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It would not be wrong to say that out of thirty-thousand plus higher educational institutes, not even one per cent has a library access comparable to institutes in developed nations. And academic research output, more in social science areas, need not be used only for academic purposes. Practitioners – farmers, practicing doctors, would-be entrepreneurs, professional managers and many others may benefit from access to this research, but unfortunately almost none of them would be ready or able to shell out $20+ for a few pages by viewing only the abstract, in a country where around 70% of people live below $2 a day income levels.

Ranking is given higher priority than societal benefit

Academic contribution in public domain through open and useful knowledge, therefore, is a neglected area in India. Although, over the last few years, we have seen OECD nations, including China, increasingly encouraging open-access publishing by academic community; in India – in its obsession with university ranks where most institutes fare poorly, we are on reverse gear. Director of one of India’s best institutes have suggested why such obsessions are ill-founded, but the perceptions to practices are quite opposite.

It is, therefore, not rare to see a researcher getting additional monetary rewards for publishing in top-category subscription journals, with no attempt whatsoever – be it from researcher, institute or policy-makers – to make a copy of that research available online, free of cost. Irony is, that additional reward money again comes from taxpayers.

Unfortunately, existing age-old policies to practices are appreciated by media and policy-makers alike, as the nation desperately wants to show to the world that the nation publishes in subscription journals. Point here is: nothing wrong with producing in journals, encourage it even more for top journals, but also make a copy freely available online to any of the billion-plus Indians who may need that paper.

Incentives to produce usable research

In case of India, more in its publicly funded academic to research institutes, we have neither been able to produce many top category subscription-journal papers, nor have we been able to make whatever research output we generate freely available online. On quality of management research, The Economist, in a recent article stated that faculty members worldwide ‘have too little incentive to produce usable research. Oceans of papers with little genuine insight are published in obscure periodicals that no manager would ever dream of reading.’ This perfectly fits in India too. It is high time we look at real impact of management and social science research, rather than the journal impact factors. Real impact is bigger when papers are openly accessible.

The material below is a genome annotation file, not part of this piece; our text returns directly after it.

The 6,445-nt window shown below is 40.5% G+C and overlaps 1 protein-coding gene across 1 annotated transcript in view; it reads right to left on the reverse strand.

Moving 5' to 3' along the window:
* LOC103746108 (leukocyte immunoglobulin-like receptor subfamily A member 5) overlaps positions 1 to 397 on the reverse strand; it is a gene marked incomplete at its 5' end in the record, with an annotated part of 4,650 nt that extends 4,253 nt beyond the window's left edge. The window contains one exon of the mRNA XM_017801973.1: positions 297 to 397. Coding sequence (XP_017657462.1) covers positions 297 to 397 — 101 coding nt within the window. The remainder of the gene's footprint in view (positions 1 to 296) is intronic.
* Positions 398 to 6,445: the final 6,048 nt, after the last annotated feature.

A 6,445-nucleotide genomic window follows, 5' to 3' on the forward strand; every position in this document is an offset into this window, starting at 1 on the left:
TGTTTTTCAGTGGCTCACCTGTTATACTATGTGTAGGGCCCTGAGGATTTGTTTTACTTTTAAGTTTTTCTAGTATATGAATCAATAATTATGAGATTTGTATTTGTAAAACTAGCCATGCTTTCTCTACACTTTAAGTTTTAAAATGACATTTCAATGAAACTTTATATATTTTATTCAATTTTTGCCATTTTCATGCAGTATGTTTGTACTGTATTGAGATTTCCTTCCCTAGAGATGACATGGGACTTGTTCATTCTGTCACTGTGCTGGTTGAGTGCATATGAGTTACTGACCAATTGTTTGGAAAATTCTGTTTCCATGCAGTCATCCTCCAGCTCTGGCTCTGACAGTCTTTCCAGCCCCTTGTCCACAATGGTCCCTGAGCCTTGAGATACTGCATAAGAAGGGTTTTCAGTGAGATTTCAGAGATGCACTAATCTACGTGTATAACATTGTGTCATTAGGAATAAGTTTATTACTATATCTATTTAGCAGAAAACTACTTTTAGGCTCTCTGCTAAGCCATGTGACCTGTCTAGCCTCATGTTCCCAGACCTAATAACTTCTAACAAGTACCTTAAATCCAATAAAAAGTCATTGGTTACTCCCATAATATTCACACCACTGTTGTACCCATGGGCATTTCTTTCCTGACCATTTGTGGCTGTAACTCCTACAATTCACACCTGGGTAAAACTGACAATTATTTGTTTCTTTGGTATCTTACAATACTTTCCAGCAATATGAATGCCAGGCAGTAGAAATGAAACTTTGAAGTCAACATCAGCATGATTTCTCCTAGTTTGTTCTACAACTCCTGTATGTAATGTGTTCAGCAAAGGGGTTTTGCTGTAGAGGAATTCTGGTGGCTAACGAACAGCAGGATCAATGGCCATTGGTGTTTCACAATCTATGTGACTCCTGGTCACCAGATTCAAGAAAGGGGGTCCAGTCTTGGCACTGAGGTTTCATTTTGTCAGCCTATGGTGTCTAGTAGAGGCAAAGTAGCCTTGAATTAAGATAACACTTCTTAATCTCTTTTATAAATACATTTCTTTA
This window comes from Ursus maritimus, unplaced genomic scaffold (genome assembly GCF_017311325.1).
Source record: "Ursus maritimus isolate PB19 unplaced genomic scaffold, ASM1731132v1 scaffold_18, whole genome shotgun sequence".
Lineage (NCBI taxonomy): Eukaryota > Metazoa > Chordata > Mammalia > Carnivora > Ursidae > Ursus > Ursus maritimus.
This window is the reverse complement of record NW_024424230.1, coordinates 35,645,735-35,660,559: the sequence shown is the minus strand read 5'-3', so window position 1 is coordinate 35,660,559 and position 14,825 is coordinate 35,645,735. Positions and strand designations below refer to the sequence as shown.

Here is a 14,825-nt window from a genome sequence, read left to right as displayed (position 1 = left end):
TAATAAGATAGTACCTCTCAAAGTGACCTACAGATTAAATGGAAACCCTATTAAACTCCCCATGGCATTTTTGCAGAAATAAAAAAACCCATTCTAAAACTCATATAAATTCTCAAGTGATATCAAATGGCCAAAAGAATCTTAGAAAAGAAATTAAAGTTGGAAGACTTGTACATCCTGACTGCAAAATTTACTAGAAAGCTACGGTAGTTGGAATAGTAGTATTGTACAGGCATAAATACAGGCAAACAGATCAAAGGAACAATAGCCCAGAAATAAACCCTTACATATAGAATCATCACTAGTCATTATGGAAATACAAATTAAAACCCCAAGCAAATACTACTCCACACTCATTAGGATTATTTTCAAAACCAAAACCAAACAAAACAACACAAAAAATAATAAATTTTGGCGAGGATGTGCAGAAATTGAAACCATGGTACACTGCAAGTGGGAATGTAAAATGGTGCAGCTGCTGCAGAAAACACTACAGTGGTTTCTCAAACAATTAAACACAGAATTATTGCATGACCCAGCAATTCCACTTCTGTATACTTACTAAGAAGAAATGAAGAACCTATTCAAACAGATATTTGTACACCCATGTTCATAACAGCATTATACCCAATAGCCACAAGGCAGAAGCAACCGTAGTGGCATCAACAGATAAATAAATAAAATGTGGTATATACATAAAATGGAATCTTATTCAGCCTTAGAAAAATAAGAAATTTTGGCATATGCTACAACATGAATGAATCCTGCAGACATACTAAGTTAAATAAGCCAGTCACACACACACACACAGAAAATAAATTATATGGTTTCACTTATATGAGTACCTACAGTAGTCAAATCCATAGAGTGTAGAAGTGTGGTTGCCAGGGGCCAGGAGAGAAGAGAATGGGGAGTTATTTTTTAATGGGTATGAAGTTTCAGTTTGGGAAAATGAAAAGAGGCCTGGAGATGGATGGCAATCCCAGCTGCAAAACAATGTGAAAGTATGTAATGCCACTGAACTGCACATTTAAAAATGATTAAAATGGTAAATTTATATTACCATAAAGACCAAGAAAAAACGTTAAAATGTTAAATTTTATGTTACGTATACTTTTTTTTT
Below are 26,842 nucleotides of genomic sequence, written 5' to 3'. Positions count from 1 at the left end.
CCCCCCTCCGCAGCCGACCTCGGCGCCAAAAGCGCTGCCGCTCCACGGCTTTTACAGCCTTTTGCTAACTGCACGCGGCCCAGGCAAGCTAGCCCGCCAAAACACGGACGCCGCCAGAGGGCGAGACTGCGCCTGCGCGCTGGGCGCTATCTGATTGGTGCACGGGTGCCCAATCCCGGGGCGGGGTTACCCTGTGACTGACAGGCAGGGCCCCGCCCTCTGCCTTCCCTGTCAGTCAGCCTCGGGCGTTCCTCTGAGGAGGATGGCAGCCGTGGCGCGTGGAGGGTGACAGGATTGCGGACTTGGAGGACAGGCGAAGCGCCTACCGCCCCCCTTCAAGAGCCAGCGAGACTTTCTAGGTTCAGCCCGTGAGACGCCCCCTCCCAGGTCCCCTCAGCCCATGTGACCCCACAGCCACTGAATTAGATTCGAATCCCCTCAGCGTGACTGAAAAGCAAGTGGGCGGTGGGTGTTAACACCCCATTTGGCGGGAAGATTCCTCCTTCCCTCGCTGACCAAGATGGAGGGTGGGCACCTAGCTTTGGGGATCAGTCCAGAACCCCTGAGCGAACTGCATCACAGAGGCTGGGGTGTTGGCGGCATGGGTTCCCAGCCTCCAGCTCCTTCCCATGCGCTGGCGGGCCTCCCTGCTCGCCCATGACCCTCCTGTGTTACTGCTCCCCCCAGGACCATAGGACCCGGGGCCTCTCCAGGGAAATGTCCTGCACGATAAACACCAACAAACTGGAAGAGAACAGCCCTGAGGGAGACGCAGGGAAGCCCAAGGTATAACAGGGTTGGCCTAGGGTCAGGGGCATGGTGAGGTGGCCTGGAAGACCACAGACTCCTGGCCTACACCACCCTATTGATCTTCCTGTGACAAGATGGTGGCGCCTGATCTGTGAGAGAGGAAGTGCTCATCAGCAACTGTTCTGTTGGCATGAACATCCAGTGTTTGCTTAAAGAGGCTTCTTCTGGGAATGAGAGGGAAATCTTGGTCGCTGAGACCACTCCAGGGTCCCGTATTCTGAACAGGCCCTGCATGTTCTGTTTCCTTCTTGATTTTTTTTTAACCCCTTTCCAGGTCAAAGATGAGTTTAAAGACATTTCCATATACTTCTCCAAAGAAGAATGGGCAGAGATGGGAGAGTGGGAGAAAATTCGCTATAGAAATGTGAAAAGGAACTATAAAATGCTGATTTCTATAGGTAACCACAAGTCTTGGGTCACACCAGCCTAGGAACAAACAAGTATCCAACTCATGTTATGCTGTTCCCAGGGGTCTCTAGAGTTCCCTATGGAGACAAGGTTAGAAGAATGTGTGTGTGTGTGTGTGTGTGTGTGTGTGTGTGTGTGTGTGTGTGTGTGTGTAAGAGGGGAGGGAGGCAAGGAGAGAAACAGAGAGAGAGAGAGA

Developing and resource deficit nations like India, who need open access the most, thereby further lose out in present knowledge economy. It is time that Government and academic community recognize the problem, and ensure locally done research is not merely published for academic referencing, but made available for use to any other researcher or practitioner in India, free of cost.

Knowledge creation is important. Equally important is diffusion of that knowledge. In India, efforts to resources have been deployed on knowledge creation, without integrative thinking on its diffusion. In the age of Internet and open access, this needs to change.

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Prof. Ranjit Goswami is Dean (Academics) and (Officiating) Director of Institute of Management Technology (IMT), Nagpur – a leading private B-School in India. IMT also has campuses in Ghaziabad, Dubai and Hyderabad. He is on twitter @RanjiGoswami

OKFN India Trip – the Roundup

Lucy Chambers - September 18, 2012 in Events, OKF India, Open Knowledge Foundation Local Groups, Open Spending, Talks

This is the final post in the Open Data in India series. Our visit to India wasn’t just about meetups… the following post deals with the individuals and organisations that Lucy and Laura met whilst in India, the questions they were asked and the projects they were introduced to. It is cross-posted on the OKFN India Blog.